Homo Havens

Nashville was not a city that Brian Hodge wanted to visit. The 29 year-old, openly-gay Boston resident describes his initial reaction to being assigned a business trip to Music City with a hint of irony.

"When I found out I'd be going to Nashville, I had this image in my mind of everybody walking around in boots and cowboy hats. And that's fine, but it's not somewhere I'd necessarily choose to go," Hodge said. "And I definitely didn't think that Nashville would be really gay-friendly."

In many ways, Hodge's ideas about travel are representative of many other GLBT travelers. In a nationwide survey released in 2006 by the Travel Industry Association (TIA), nearly half of all gay men (48%) and lesbians (47%) cited "gay-friendliness" as an important factor in determining their leisure travel destination. The study also ranked the top twenty gay-friendly destinations for GLBT tourism in the United States and Nashville was not on the list.

"Gay-friendly" can be a difficult term to pin down, but travel industry professionals are beginning to recognize the rewards of branding destinations as welcoming to GLBT travelers. According to a 2004 Community Marketing survey, GLBT tourism represents a $54.1 billion market, nearly 10 percent of the overall United States travel industry.

In Nashville, tourism is a vital part of the local economy. According to the Convention and Visitor's Bureau, tourism brings 10 million visitors and $3.5 billion to the city each year, making hospitality Nashville's second largest industry. So why does the city lack appeal with the GLBT market?

In the 2006 TIA survey, a majority of GLBT travelers primarily identify a location as "gay-friendly" if it is "generally safe and free from intimidation and threats."

Nearly half of the gay men and lesbians surveyed also describe a gay-friendly environment as one in which "the city or community is known to be culturally welcoming and to support diversity and GLBT civil rights." The presence of a strong gay infrastructure including bars, restaurants, nightclubs, and businesses is also one of the top three considerations for travelers looking for gay-friendliness.

Bob Witeck, CEO of Witeck-Combs Communications, a TIA partner in conducting the survey says, "We find [GLBT travelers] are not looking for special treatment, but instead expect consideration and equal respect given all customers."

"Unfortunately, Nashville may carry the stigma of a medium-sized Southern city as not being terribly friendly to the GLBT community," says John Wade, president of the Nashville GLBT Chamber of Commerce. "But we are a major hospitality city and we do have a lot to offer."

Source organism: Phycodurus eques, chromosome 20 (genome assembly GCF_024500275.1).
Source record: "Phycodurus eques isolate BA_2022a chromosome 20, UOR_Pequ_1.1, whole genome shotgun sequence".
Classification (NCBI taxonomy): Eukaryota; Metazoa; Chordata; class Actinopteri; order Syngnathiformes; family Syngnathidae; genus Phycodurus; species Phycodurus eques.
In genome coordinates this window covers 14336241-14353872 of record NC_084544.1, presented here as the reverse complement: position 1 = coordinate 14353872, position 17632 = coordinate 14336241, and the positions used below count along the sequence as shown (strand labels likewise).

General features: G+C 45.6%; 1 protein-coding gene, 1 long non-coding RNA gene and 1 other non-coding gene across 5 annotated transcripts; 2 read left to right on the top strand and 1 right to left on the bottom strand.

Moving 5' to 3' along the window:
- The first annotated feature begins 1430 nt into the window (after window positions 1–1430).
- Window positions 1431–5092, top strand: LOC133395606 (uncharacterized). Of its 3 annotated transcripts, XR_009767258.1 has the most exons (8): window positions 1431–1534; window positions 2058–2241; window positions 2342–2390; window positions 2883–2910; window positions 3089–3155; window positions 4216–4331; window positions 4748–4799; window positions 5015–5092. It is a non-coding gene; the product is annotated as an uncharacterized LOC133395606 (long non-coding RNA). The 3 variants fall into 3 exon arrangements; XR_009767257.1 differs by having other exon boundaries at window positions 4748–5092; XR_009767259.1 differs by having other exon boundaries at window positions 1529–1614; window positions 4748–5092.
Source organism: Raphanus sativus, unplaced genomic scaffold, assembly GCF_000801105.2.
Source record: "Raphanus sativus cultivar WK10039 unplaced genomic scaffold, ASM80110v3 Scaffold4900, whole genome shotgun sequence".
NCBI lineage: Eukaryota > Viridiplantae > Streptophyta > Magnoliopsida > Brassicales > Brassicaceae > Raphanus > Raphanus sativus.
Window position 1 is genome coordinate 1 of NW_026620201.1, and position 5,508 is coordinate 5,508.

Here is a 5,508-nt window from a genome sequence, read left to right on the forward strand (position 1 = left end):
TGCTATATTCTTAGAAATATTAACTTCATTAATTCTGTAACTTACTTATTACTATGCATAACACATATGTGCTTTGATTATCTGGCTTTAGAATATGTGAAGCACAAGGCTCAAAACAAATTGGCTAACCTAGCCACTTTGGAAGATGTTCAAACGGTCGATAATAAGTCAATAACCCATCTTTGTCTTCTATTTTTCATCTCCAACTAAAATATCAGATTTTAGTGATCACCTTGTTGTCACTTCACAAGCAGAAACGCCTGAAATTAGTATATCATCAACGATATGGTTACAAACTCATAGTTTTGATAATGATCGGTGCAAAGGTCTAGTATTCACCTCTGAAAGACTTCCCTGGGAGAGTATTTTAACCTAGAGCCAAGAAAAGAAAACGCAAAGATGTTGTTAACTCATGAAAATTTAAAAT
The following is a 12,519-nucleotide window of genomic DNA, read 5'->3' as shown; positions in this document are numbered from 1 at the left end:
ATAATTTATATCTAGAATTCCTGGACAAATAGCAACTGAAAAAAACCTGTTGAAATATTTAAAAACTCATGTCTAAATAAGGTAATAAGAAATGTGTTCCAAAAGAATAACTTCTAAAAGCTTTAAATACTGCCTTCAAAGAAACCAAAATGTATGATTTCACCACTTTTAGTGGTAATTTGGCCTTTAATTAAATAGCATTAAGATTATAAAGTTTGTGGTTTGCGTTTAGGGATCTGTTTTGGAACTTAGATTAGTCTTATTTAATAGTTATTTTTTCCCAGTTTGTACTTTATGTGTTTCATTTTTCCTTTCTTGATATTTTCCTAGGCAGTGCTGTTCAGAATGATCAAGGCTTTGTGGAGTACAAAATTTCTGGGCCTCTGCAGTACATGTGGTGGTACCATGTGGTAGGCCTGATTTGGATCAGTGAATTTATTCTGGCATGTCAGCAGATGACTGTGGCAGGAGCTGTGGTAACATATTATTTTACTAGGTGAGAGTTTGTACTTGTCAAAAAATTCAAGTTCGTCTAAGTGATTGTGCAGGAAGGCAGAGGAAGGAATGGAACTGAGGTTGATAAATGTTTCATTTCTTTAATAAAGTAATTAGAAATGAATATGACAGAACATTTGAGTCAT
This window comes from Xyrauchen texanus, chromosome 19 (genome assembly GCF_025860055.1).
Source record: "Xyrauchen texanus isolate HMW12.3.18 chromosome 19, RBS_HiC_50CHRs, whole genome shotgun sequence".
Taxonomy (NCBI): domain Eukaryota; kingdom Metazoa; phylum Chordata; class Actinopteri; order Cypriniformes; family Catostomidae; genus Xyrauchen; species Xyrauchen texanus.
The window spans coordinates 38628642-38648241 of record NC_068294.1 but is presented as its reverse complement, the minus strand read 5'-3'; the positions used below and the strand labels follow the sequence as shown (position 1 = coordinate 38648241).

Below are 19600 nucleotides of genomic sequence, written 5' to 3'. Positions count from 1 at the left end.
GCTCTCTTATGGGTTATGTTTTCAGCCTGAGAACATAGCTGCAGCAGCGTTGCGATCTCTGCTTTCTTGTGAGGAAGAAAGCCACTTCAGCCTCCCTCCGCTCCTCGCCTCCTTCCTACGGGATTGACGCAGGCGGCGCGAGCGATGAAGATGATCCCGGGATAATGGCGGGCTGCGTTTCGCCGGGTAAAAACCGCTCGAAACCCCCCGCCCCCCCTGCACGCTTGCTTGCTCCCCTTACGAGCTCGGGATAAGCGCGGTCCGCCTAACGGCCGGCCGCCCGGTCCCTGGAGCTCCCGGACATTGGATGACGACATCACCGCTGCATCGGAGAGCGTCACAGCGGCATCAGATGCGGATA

Additionally, Nashville's "Music City" moniker is often interpreted by visitors as short-hand for "Country Music City," which connotes socially conservative values to many GLBT travelers.

"When most people think of country music they think of traditional values, blue collar principles and religious ideas," said Hodge. "Those are areas where being gay usually isn't welcome."

Regardless of the authenticity of the conservative stereotypes surrounding country music and country music listeners, the music in "Music City" goes beyond just one genre. According to some travel industry professionals, overcoming this “country music assumption” may be the key to appealing to GLBT travelers.

Heather Middleton with the Nashville Convention and Visitor's Bureau (CVB) said, "We don't market to any specific audience. We target music lovers. Music of all genres. We want people to know that Nashville is a very cosmopolitan city, a very forward thinking city…and great music of all kinds pervades the city. Our brand is world-class music for music lovers."

Regarding the "infrastructure" of Nashville's gay-friendly businesses and attractions, Wade said that structure was growing and impressions were changing.

"As the GLBT Chamber begins to expand our influence in the Nashville community…word will get out within the city that Nashville has a growing number of gay-friendly businesses and that message will spread beyond the city to potential visitors," he said.

He added that the GLBT Chamber hopes to partner with the CVB and other hospitality organizations to include diversity in future marketing strategies.

Many professionals inside Nashville’s hospitality industry note that the city is in a period of growth. This expansion will not only affect the city’s travel industry, but most likely the GLBT community, as well. And as more people visit Music City, the travel industry expects that word-of-mouth promotion will elevate Nashville’s image as a cosmopolitan vacation destination, especially with regards to GLBT tourism.

After spending a week working in and visiting Nashville, visitor Hodge now speaks positively of the city to friends who are considering travel.

"You can tell that Nashville is growing and it's becoming friendlier to gays than maybe it was in the past," Hode said. "And I definitely see the tourist appeal now. Even a lot of the country music stuff that I wasn't sure about ended up being a lot of fun. I also went out to a couple of gay clubs and had a good time—everyone was so nice!"

Hodge's only regret was that he wasn't able to fit the Nash-Trash tour into his schedule.

"I heard that it's amazing. I may have to come back," he said with a laugh. 

The top 10 gay-friendly U.S. destinations reported by 2006 TIA survey participants are San Francisco, Key West, New York, Fire Island, Provincetown, Los Angeles, Miami/South Beach, Las Vegas, New Orleans and Palm Springs/Palm Desert.

This article has been republished from Out & About Nashville, and was part of a series of first-person pieces written by the late Bobbi Williams.

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